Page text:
A majority of athletic trainers at NCAA college and universities hold a positive view of of gay and lesbian student-athletes, a first-of-its-kind survey has found. Trainers also dealt with a much higher percentage of lesbian athletes than gay athletes.
The conclusion of the survey of 964 heterosexual athletic trainers, published in the current issue of the Journal of Athletic Training, found:
Many [athletic trainers] hold positive attitudes toward [lesbian, gay or bi] student-athletes, especially females, those who have an LGB friend or family member, and those who are aware of LGB student-athletes. Still, it is important to provide an open environment in the athletic training room for all student-athletes.
The majority of those surveyed -- 85.4% -- held a positive or somewhat positive view of gays and lesbians, the survey found. Nearly 15% held negative attitudes. The religious breakdown was interesting: Catholics, Jews and those with no religious affiliation held the most positive views. In the middle were Protestants and nondenominational people. Mormons held the most negative views, but the authors note that only eight trainers identified themselves as such.
The trainers surveyed also said they had worked with more than 4,000 gay, lesbian or bi athletes.
Of the 964 participants, 564 (58.5%) worked with student-athletes who were LGB and 400 (41.5%) did not. Of the yes group, 507 worked with at least 1 student-athlete who identified as lesbian, 175 with at least 1 student-athlete who identified as gay, and 202 with at least 1 student-athlete who identified as bisexual. The ATs reported a total of 4,365 LGB student-athletes. Of that number, 3026 (69.3%) identified as lesbian, 558 (12.8%) as gay, and 781 (17.9%) as bisexual.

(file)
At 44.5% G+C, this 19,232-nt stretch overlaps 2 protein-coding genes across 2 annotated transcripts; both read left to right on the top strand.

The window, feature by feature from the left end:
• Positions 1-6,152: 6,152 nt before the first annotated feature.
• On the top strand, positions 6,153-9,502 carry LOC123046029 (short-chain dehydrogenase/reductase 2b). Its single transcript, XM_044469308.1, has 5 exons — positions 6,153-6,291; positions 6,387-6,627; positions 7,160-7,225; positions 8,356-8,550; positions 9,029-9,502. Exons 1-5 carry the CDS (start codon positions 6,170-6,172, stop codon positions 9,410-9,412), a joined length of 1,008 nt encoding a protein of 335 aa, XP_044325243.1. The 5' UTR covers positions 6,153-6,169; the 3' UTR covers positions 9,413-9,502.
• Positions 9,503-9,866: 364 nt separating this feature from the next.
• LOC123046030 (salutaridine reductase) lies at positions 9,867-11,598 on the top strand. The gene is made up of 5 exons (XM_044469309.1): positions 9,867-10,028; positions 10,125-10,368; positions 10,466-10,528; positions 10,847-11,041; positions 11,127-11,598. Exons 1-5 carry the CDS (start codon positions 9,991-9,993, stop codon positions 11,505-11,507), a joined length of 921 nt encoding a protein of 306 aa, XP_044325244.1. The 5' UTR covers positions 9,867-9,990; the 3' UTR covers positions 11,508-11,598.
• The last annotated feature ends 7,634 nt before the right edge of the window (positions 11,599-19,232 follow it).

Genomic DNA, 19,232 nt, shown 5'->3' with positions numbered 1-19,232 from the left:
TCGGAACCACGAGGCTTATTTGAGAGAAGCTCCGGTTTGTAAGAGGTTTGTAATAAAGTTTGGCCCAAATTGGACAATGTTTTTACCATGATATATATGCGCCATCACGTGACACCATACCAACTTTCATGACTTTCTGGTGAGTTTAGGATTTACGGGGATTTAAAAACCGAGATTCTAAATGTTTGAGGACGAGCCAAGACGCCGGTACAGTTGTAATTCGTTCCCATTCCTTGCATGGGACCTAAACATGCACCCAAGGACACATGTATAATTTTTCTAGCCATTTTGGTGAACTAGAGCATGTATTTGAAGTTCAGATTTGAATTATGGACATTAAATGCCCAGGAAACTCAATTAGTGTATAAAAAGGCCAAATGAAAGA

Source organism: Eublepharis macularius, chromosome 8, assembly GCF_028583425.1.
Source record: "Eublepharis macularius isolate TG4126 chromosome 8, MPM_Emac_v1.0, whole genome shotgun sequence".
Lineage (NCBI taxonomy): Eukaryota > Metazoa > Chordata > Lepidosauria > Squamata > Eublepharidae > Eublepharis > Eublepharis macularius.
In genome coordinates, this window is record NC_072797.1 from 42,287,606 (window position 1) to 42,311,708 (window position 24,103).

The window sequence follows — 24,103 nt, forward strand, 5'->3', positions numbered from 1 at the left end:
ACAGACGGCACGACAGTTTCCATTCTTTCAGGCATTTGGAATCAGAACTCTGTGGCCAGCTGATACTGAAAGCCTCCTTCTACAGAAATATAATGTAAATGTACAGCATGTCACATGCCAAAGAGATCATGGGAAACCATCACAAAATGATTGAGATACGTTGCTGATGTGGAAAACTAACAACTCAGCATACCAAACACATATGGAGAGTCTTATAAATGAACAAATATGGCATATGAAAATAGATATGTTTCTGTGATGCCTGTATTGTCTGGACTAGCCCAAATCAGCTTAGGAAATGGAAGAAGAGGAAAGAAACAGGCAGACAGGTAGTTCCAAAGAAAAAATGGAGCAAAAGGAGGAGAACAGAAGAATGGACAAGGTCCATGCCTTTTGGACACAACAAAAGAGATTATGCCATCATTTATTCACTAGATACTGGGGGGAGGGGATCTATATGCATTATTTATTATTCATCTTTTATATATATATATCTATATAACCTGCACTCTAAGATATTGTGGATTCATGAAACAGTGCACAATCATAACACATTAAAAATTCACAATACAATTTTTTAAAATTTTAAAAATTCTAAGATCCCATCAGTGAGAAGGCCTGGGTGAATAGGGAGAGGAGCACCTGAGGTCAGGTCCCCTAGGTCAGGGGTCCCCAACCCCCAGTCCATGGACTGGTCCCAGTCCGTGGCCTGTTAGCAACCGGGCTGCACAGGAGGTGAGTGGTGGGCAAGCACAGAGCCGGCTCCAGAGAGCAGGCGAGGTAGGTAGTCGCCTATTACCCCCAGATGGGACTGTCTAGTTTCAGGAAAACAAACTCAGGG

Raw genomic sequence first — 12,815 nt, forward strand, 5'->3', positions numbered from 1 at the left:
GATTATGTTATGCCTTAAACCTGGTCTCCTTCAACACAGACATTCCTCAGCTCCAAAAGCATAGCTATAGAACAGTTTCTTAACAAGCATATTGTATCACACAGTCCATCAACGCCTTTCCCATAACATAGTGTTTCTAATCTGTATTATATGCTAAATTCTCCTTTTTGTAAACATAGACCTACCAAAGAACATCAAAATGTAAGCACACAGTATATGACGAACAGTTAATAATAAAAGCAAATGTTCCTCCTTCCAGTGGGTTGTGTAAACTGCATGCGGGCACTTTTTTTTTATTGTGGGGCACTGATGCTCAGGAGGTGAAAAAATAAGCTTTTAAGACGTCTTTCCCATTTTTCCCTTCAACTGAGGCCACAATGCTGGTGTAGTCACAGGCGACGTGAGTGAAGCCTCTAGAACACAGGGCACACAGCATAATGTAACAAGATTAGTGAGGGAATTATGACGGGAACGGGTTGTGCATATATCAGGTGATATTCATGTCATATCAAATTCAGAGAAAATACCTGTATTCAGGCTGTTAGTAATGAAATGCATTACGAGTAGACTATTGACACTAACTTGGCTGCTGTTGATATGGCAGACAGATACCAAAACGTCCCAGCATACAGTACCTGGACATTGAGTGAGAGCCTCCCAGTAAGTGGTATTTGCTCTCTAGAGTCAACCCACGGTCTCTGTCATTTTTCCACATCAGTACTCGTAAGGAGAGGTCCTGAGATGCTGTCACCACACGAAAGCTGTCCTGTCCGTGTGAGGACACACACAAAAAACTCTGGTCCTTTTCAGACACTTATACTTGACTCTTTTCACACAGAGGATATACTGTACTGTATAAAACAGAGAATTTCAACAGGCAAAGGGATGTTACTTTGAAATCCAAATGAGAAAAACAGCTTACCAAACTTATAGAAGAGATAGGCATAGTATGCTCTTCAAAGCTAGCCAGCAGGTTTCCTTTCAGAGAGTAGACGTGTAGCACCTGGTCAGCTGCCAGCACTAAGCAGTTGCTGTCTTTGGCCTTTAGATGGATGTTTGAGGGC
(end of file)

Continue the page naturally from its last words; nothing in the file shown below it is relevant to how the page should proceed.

Overall, the results are not much of a surprise. Those who had a close friend or family member who is gay or lesbian (58%) were the most supportive, regardless of age or religion. Female trainers were more comfortable than males. And lesbian athletes are more likely to be out than their gay counterparts (as for the high percentage of those who identified as bi, this might be a case of men who are still resolving their sexual identity). All these results are what we've seen anecdotally over the years.
The authors note that the study has its limitations, including the fact that those who agreed to participate might have been more comfortable answering questions about sexual orientation. I also found it interesting that 11% of the trainers who initially responded were gay or lesbian (they were not included in the final survey, obviously).
Holding a negative attitude toward LGB student-athletes does not necessarily translate into negative behavior toward them, just as positive attitudes toward LGB individuals do not necessarily translate into positive (non-negative) behavior. However, we suggest that the greater the positive attitude, the more likely the positive behavior toward LGB student-athletes, and vice versa. Even though many attitudes were on the slightly positive to positive side of the attitude spectrum, the existence of 15% negative attitudes indicates that greater attention may be needed to ensure that the athletic training environment is open to all student-athletes.
The study was conducted by Kristi M. White of Angelo State University in Texas, and Kristine A. Ensign, Athena Yiamouyiannis and B. David Ridpath, of Ohio University.